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Hong Kong has most spectacular skyline in the world. Hands down. The end. It’s what you’d get if you scooped up New York City and poured it across a mountainous landscape. These are views from the famous Victoria Peak, the lookout on the highest mountain on Hong Kong island. To reach the summit, we took a tram that has been in operation since 1888. The tram ride alone may be worth the visit, as it felt like we were going nearly vertical up the side of the mountain. At one point, the city views out the window were at a complete 45-degree angle.
How brilliant is this? Escalators on the city streets! I had no idea this existed, but Hong Kong has the longest outdoor covered escalator system in the world. If there’s one thing that the cities in Asia have figured out, it’s vertical space. Everything goes up and up in these cities. There’s not just a walkway, there are layers of walkways stacked on top of each other.
We quickly learned that Hong Kong has an impressive, and very international, food scene. We prepped our palette for Japan with some of the best yakitori I’ve ever had, at a restaurant called Yardbird, but mostly we scoured the city for the best dim sum. Here’s some lunch time dumplings, xiao long bao with crab roe and black truffle topping, from Ding Dim 1968. Highly recommended!
From Hong Kong we flew to the city of Guilin and spent one rainy night there before driving west toward the Longsheng rice terraces. At the heart of the city are two lakes, which remain from a Tang Dynasty moat that once surrounded the city. It was here that we got our first taste of China’s exterior illumination skills. The entire perimeter of the lake was illuminated in a rainbow of colors — the trees, the bridges, and the twin Sun and Moon pagodas floating near the lake’s edge.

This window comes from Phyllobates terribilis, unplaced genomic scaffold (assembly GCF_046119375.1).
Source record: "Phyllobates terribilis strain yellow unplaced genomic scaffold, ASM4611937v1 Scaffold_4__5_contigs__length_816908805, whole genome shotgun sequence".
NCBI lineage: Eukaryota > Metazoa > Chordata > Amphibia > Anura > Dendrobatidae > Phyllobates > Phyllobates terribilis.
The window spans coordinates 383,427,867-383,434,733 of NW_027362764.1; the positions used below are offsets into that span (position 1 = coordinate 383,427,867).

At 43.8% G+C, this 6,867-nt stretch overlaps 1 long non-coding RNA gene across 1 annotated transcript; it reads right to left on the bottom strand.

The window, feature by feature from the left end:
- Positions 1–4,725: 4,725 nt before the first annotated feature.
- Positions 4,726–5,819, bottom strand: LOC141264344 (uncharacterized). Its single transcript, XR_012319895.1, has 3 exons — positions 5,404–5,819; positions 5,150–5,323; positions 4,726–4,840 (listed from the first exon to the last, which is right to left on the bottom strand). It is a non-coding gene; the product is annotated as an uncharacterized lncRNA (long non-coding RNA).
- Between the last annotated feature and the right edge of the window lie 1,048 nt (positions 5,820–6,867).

Even though I heard it was an off season, I was absolutely determined to see the rice terraces in Longsheng county. The rice had just been harvested, so instead of the terraces being covered in green, or a sea of yellow, I was told to expect brown. Hey, that was alright with me. The bigger problem ended up being the weather. We trekked up to the top of the little village called Ping'an in the pouring rain, as water squished through our sneakers, and when we finally got to the lookout — nothing. The mist was so thick we couldn’t see five feet in front of us. We waited and waited…and waited. And just as we were about to leave in defeat, the clouds cleared and we got a little peek at the Nine Dragons and Five Tigers terraces below. Built some 650 years ago, these terraces are absolutely breathtaking — like works of art made out of agriculture.